The devastation inflicted by coronavirus continues to mount, with at least 37,079 Americans now dead and more than 706,000 infected in a public health crisis that has crippled the nation's economy.
Nearly all the job gains achieved since the last great economic crisis in 2008 are now gone after more than 22 million Americans filed for unemployment during the past month.
With the economic pain mounting, small businesses tapped out a federal rescue program worth hundreds of billions of dollars in a matter of days. Republicans and Democrats in Washington are now bickering over how to get more money out the door.
President Donald Trump, perhaps sensing a threat to his re-election chances as workers are hit particularly hard in key swing states like Michigan and Pennsylvania, is pushing for the economy to reopen. He has expressed support for people demonstrating against stay-at-home orders in Minnesota, Michigan and Virginia.
But health experts and businesses are warning against moving too quickly. Reopening business prematurely could lead to even greater human and economic devastation as new waves of infection could hit the U.S., they say. It will likely take months — at least until the fall — to ramp up coronavirus testing to the level needed just to keep essential workers safe, not to mention everyone else in America.
There is some reason for hope. Details leaked from Gilead Sciences' clinic trials of the drug remdesivir show promising results in treating the virus. The Dow jumped 700 points on the news, closing at its highest level since March.
Here are the most important reads of the week:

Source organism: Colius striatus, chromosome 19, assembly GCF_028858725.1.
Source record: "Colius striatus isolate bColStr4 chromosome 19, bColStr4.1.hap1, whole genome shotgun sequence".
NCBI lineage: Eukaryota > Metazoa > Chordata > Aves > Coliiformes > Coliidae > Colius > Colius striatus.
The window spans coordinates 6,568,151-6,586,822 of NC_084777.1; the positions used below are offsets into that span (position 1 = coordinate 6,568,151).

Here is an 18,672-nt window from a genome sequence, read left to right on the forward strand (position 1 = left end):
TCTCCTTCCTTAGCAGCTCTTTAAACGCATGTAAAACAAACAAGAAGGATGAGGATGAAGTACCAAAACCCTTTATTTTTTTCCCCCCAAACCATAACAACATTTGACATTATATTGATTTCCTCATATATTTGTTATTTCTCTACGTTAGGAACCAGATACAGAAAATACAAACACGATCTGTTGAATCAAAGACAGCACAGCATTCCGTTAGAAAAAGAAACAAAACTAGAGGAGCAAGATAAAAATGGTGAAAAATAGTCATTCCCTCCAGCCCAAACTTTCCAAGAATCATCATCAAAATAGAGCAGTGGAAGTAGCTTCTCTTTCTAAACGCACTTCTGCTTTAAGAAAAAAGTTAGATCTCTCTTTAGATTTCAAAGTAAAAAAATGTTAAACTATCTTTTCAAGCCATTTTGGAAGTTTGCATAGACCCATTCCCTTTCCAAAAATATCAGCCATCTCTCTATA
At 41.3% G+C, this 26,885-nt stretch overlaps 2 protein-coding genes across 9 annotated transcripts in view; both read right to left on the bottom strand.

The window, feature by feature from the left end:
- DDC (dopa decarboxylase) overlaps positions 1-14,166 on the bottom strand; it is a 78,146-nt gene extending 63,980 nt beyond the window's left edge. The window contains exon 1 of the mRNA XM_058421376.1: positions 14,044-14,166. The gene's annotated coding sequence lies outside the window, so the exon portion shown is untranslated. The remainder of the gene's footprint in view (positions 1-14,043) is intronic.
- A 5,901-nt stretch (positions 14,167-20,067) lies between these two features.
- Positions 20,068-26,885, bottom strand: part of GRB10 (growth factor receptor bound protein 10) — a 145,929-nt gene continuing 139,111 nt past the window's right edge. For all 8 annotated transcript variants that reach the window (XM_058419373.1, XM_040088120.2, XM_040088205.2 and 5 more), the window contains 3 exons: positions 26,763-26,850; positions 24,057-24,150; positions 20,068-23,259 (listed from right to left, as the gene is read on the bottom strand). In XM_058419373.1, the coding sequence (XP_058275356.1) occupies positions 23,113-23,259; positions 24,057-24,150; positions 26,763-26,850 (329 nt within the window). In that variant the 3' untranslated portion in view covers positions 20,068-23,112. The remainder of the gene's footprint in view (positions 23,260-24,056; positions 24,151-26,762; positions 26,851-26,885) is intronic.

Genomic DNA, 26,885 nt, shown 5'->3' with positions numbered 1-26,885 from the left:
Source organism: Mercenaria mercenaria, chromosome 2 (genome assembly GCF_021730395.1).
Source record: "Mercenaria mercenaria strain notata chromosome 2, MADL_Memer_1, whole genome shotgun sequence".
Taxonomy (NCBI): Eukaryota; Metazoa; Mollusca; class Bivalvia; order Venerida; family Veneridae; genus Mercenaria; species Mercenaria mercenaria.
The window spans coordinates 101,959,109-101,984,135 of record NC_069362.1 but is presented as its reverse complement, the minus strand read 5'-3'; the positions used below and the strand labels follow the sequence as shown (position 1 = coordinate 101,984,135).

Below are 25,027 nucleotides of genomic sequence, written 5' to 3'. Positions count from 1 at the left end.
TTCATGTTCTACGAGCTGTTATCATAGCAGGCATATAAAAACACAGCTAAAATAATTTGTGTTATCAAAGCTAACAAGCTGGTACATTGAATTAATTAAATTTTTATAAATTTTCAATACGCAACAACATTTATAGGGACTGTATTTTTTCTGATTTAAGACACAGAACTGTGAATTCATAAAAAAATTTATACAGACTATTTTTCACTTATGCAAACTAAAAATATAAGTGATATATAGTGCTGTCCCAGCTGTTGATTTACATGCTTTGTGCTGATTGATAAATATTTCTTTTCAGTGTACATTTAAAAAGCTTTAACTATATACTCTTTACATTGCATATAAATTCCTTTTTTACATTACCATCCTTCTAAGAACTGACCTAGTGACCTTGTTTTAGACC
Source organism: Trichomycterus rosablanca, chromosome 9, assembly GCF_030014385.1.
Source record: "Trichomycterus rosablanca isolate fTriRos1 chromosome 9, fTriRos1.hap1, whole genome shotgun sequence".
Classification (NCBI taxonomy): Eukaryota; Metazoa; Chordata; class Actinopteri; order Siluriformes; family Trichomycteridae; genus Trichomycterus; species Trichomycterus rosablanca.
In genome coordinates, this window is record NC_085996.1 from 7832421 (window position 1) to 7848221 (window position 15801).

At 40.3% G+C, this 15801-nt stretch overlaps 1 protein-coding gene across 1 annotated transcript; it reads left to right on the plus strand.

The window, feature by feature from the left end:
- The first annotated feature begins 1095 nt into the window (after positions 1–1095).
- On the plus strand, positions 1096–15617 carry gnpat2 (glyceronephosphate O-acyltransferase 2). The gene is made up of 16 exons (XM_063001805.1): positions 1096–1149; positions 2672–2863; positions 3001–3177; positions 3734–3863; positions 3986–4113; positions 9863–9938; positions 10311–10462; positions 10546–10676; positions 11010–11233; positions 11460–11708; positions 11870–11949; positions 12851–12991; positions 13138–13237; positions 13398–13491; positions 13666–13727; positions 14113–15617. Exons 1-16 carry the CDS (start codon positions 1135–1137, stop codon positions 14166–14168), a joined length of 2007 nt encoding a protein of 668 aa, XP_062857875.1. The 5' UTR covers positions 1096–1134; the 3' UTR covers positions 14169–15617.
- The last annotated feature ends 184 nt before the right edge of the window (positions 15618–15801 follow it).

The Small Business Administration's rescue loan program hit its $349 billion limit on Thursday and is now out of money as the nation's top Republicans and Democrats struggle to agree on how to restore its funds.
The SBA website reads that it is "unable to accept new applications for the Paycheck Protection Program based on available appropriations funding. Similarly, we are unable to enroll new PPP lenders at this time."
Health experts and several top business leaders warn that the country — which might not see a coronavirus vaccine for 18 months or more — should not reopen on a broad scale unless there is a huge increase in the relatively small number of tests currently being done for Covid-19 infection.
Experts say that millions of people will have to be tested each day, even as many as 20 million to 30 million people, before the nation can return to a semblance of economic normality.
Rival tech giants Google and Apple have teamed up to create technology to help health officials trace who's been infected by Covid-19, and are building it directly into iOS and Android, the two operating systems that power almost 100% of the world's smartphones.
But digital contact tracing is not a magic bullet, and there are a lot of steps that still need to happen before digital contact tracing apps start slowing the spread of the coronavirus around the world.
Gilead Sciences shares popped by more than 8% on Friday after details leaked of a closely watched clinical trial of the company's antiviral drug remdesivir, showing what appears to be promising results in treating Covid-19.
The University of Chicago's phase 3 drug trial found that most of its patients had "rapid recoveries in fever and respiratory symptoms" and were discharged in less than a week, health-care publication STAT News reported Thursday.
How the U.S. will go from widespread quarantine to some semblance of normal is still a giant unknown. But returning to work will almost certainly happen in waves, driven by consumer demand and employer desperation, said Erik Gordon, a professor at the University of Michigan's Ross School of Business.
More than 22 million Americans applied for unemployment insurance over the latest four weeks as the outbreak forced businesses to close, according to Labor Department data released Thursday. The two 2020 election battlegrounds took a bigger hit than nearly all other states.
Emergency room and other doctor's visits at the 51 hospitals run by Providence Health & Services are way down, reflecting a broader trend across the U.S. as people steer clear of hospitals for sometimes necessary and emergency care, even for mild heart attacks.
Physicians worry that patients with severe illnesses may suffer permanent damage by avoiding the ER.